How Big Are Different Kangaroo Species’ Pouches?

The size of joyes from different kangaroo species can give an idea of how big kangaroo pouches can be.[8]

Here is a comparison of the size and weight of joeys from different kangaroo species.[9]

SpeciesAge baby leaves the pouch permanentlySizeWeight
Red Kangaroo~8 monthsTail: ~17.5 inchesFoot: ~7.6 inches~9.7 pounds
Grey Kangaroo~10 monthsTail: ~19.6 inchesFoot: ~9 inches~11.1 pounds
Red-necked Wallaby(Bennet’s Kangaroo)~9 monthsTail: ~18.2 inchesFoot: ~6.3 inches~6.2 pounds
Swamp Wallaby~8.5 monthsTail: ~6 inchesFoot: ~4.7 inches~5.1 pounds
Euro-Kangaroo (Wallaroo)~8 monthsTail:~17 inchesFoot:~6.7 inches~7.2 pounds

What Are Kangaroo Pouches Used For?

Kangaroo pouches are only used to carry their babies. Kangaroos do not carry anything other than their babies in their pouches.

Pouches act like a secondary womb. Babies are born after around a month. They are underdeveloped and about one inch long at this point.

Babies climb into their mother’s pouches after birth. There, they suckle on teets and keep warm until they are old enough to leave the pouch.

Kangaroo pouches are completely clean. Their babies are extremely vulnerable when they enter the pouch, so mothers do not carry anything that could make the inside dirty.

What Are Kangaroo Pouches Used For

Kangaroo Pouches Compared to Human Wombs

The most comparable human organ to pouches is the womb. Several differences, like their position, feeding method, and general function make pouches and wombs vastly different.

Kangaroos have wombs, so their pouches are more like secondary wombs for them. 

Although the womb is the most similar organ to pouches, there are major differences between the two:

  1. Position
  2. Feeding
  3. General function

1. Position

Pouches are located on the outside of kangaroos’ bodies, while wombs are internal organs. Wombs are fleshy organs on the female pelvis. Kangaroo pouches are not organs, but pocket-like openings with hairless skin inside located on their bellies.

2. Feeding

Kangaroo Pouches Compared to Human Wombs

Human wombs feed their fetuses through umbilical cords. Kangaroos do not have umbilical cords, and joeys feed on teats.

3. General Function

Human wombs contain and nourish fertilized eggs until the baby is developed enough to be born. Kangaroo pouches contain babies that have already been born and serve to nourish them until they are ready to be independent.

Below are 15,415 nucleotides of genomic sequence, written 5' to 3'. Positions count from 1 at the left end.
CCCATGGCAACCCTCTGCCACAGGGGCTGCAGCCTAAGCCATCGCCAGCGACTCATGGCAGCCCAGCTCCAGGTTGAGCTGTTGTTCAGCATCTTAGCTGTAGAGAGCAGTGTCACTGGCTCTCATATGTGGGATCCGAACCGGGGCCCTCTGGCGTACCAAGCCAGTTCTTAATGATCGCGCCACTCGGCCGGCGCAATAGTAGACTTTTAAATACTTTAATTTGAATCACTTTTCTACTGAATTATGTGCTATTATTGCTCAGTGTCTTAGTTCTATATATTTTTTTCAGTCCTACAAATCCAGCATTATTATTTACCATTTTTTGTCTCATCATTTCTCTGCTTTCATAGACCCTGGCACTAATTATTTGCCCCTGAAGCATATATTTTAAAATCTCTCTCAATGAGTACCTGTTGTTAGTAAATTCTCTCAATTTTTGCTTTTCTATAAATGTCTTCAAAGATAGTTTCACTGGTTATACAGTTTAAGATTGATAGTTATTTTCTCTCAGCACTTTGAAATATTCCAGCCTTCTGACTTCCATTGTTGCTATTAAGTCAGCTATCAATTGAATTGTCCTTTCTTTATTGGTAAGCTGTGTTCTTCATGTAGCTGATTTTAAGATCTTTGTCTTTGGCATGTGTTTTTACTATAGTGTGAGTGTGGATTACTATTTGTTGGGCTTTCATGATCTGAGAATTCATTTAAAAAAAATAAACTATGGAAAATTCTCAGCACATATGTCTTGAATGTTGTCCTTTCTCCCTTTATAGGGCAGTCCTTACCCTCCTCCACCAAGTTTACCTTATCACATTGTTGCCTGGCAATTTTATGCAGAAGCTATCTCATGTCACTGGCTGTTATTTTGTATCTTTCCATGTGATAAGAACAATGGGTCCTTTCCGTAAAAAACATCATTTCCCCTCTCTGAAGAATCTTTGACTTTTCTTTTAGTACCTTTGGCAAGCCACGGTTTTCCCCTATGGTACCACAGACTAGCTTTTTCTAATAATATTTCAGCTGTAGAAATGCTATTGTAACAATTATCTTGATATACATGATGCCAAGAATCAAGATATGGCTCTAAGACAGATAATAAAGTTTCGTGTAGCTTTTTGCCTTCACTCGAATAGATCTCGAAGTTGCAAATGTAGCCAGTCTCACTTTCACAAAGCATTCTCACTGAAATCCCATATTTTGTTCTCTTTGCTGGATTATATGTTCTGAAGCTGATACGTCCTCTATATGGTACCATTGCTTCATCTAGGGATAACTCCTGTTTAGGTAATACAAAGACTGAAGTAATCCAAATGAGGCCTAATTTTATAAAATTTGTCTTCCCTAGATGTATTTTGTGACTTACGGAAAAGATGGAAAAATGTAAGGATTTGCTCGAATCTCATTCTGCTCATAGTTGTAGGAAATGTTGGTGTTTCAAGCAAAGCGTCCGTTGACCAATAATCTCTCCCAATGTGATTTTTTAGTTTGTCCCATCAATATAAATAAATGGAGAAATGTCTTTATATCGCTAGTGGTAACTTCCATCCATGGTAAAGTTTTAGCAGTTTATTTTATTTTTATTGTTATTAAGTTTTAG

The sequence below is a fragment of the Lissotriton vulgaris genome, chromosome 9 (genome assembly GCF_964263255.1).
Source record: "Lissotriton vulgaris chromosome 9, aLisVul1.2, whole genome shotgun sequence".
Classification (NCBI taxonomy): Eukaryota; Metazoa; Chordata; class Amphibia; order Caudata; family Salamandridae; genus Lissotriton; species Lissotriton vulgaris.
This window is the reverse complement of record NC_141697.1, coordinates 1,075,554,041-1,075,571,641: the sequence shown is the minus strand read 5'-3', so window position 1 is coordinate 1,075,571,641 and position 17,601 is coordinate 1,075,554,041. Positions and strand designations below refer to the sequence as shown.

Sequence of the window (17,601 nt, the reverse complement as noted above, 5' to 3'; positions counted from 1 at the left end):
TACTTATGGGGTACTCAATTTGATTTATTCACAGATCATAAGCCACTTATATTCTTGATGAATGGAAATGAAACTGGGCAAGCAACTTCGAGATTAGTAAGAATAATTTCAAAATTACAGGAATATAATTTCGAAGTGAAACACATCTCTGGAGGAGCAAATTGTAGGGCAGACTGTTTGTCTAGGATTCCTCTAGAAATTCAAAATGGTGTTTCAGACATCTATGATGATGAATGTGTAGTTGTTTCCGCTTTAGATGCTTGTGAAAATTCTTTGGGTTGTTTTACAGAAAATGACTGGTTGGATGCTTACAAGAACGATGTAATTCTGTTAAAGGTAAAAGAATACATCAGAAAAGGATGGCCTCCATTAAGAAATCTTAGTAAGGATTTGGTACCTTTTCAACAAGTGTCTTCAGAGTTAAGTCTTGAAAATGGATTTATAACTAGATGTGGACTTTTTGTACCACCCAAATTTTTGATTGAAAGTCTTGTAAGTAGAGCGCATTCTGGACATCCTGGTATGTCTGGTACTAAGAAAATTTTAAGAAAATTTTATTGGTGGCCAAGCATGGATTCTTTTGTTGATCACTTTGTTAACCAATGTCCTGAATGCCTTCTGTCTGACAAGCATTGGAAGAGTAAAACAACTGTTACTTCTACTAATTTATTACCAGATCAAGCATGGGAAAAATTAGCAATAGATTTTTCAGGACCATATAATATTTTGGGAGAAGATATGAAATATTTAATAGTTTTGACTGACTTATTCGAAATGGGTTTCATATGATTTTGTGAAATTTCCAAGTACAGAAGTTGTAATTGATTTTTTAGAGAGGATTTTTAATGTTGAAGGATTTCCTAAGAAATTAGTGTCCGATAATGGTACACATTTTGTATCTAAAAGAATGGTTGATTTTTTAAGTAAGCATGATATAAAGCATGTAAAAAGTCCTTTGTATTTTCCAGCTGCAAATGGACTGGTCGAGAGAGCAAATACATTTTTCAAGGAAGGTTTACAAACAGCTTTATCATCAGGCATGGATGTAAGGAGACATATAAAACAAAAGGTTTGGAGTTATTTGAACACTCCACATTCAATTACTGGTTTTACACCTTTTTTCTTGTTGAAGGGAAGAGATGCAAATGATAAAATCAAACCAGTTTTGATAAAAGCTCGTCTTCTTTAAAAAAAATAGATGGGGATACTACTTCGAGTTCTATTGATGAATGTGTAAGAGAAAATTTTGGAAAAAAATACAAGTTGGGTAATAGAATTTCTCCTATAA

Kangaroo pouches are called marsupium. They are body openings on female kangaroo bellies that are hairless on the inside. Pouches act as a secondary womb.

Pouches are used to keep kangaroo babies safe. They contain four nipples and sweat glands that produce antimicrobial substances. Newborn kangaroos climb inside their mother’s pouch and stay there until they are grown enough to be independent.


Do Male Kangaroos Have Pouches?

No, male kangaroos do not have pouches. Only female kangaroos have pouches, as they are the only ones that need to nurse newborn babies. Male kangaroos would have no use for pouches, so they do not have them.

Are Kangaroo Babies Born in Pouches?

No, kangaroo babies are not born in pouches. The underdeveloped babies are born after about 30 days of gestation and have to climb up to their mother to reach the pouch. Babies are blind at birth and use their instincts to climb.

How Do Kangaroo Pouches Stay Clean?

Female kangaroos lick their pouch’s inside to clean them out. Kangaroo pouches need to be relatively clean for their babies’ health, so they do not carry anything that could contaminate them inside.

Can Humans Ride in Kangaroo Pouches?

No, humans can’t ride in kangaroo pouches. Although they are stretchy, pouches aren’t able to support the weight and size of even a smaller human child. You shouldn’t try to fit in a kangaroo’s pouch because the kangaroo can get seriously hurt.

Do All Marsupials Have Pouches?

No, not all marsupials have pouches. Although marsupial is derived from the Latin word for pouch, not every marsupial fits the description. For example, the short-tailed opossum has no pouch or even fold.

About Misfit Animals Staff

The Misfit Animals staff consists of animal lovers, pet enthusiasts, veterinarians, zoologists, and other animal experts. Our goal is to provide people with information on proper animal care.